Twinkies Maker Feels the Squeeze
More than 70 years after the debut of the world-famous Hostess Twinkie, the current baker of the treats is struggling as competitors including Krispy Kreme Doughnuts Inc. eat away at the baked good industry’s profits.
In July, Interstate Bakeries Inc., the nation’s largest wholesale baker, reported its second consecutive quarterly loss. Company executives -- who had previously blamed the shortfalls on dwindling snack cake sales and higher expenses -- said they would no longer issue earnings guidance and refused to dismiss the possibility that they might stop paying a dividend to shareholders.
Analysts say the maker of such American classics as Twinkies and Wonder Bread has fallen behind in an increasingly competitive and costly business.
“I think they just need to make their products more contemporary,” said analyst John McMillin of Prudential Equity Group Inc. “And that’s obviously easier said than done.”
Interstate Bakeries blames rivals for many of its woes. Chief Executive James Elsesser says selling doughnuts, Twinkies and Ding Dongs has become harder because of “the Krispy Kreme phenomenon” -- people are passing on Interstate Bakeries’ sweets in favor of the doughnuts sold by the Winston-Salem, N.C.-based company, as well as other more gourmet-type products.
“Our cake business has lost both units and share as the Krispy Kreme phenomenon has affected the entire sweet goods industry,” Elsesser said in a conference call with analysts in April.
But analysts say Interstate can’t blame all of its problem on Krispy Kreme. Store shelves have become crowded with candy bars, energy bars and miniature cookies and chips -- and Interstate’s product line lacks the pizazz and innovation to stand out.
“It used to be their only competition was Little Debbie. Now they’ve got a host of snack alternatives,” McMillin said.
Interstate’s bread business also has suffered. Mitch Pinheiro, an analyst with Janney Montgomery Scott, said Interstate failed to recognize yet another market trend: the premium and super premium breads that have become popular with adults. Although those breads cost only slightly more to make than ordinary bread, Pinheiro said, they sell for higher prices and are more profitable.
“They’re behind the competition,” Pinheiro said. “For the leading bread company in the country to have missed that trend is just inexcusable.”
Company executives acknowledge the problems and say they’re trying to find ways to fix them.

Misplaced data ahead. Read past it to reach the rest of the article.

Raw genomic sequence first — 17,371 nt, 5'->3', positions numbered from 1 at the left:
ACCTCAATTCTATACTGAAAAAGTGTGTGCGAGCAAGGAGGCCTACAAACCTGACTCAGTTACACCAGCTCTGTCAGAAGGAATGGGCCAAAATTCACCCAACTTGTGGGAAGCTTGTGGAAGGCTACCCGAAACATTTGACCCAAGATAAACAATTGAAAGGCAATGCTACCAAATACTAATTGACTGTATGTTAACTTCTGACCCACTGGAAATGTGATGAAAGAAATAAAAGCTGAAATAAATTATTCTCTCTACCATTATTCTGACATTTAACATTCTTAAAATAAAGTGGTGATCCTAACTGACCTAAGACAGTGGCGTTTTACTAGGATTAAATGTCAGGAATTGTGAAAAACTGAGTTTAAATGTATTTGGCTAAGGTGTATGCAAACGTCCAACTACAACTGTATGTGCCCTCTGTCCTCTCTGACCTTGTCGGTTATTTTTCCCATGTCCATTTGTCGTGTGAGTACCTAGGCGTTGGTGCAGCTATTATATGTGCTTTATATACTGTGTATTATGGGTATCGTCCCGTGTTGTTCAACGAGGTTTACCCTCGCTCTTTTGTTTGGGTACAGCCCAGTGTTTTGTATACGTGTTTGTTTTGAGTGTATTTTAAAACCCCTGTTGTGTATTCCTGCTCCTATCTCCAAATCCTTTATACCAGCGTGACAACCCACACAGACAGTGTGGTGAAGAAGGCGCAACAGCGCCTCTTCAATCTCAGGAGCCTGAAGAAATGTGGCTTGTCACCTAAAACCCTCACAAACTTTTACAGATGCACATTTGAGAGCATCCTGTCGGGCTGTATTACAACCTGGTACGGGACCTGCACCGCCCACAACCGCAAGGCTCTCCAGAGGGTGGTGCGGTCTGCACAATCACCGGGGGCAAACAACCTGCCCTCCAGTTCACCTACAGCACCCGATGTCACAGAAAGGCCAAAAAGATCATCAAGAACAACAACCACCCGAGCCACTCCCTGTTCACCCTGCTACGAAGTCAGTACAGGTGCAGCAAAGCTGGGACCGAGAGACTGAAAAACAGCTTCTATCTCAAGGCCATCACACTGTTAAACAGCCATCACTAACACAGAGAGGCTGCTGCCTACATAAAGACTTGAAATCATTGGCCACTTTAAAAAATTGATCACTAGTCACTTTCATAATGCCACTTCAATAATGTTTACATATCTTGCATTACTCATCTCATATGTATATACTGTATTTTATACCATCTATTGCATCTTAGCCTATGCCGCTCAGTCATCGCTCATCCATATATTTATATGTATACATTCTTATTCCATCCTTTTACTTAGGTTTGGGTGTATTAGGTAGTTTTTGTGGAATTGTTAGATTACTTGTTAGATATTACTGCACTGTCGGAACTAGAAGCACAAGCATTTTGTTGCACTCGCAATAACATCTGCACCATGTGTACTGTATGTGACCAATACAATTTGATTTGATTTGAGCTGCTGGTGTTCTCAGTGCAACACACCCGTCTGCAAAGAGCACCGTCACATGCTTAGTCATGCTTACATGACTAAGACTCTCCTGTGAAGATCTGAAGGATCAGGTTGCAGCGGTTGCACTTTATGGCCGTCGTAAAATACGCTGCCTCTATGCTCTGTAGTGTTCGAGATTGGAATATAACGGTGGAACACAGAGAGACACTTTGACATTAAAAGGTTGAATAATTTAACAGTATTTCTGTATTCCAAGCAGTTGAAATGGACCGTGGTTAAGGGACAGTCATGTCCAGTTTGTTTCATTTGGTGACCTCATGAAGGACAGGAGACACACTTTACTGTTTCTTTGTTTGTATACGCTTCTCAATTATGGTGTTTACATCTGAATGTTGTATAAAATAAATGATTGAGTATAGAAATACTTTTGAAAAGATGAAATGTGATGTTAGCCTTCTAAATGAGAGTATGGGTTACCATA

“The question is, how do we begin to sell products with greater appeal?” company spokesman Mark Dirkes said.
Interstate recently introduced two premium bread lines: Home Pride Country in the Midwest and Grandma Emilie’s in the Northeast. The new products are designed to appeal to adults, particularly baby boomers, Dirkes said. The company’s marquee product, Wonder Bread, is more popular with children.
Some old favorites also are getting makeovers.
The company is testing caramel-flavored Hostess Ho Hos in the Northeast. So far, those results are impressive, increasing Ho Ho sales in that area by nearly 50%, Dirkes said. But the company has yet to decide whether to sell the product nationwide.
“Overall, Ho Hos were already a pretty good seller,” said Teresa Edington, a spokeswoman for West Bridgewater, Mass.-based Shaw’s Supermarkets Inc., which is participating in the test. “Just having the extra product increased the sales.”
Interstate also is looking at lowering prices and improving some of its packaging.
“Snack cake in particular is an impulse item,” Elsesser told analysts July 14, “and we’re trying to improve the odds that our product will be noticed and picked up.”
Then there are the higher costs Interstate has faced in recent quarters. The price for health care, energy and ingredients has gone up for businesses in general.
Interstate also has operational problems, Pinheiro said, including “an inefficient and high-cost distribution system.”
As a result, the company is investing in technology that will allow it to know which routes and accounts are profitable. Interstate officials also are deciding whether to eliminate bakeries and thrift stores, and are weeding out some marginal products and consolidating some delivery routes.
“It’s a very difficult environment out there,” Elsesser said at the end of the July conference call, “and we have a lot of obstacles to overcome.”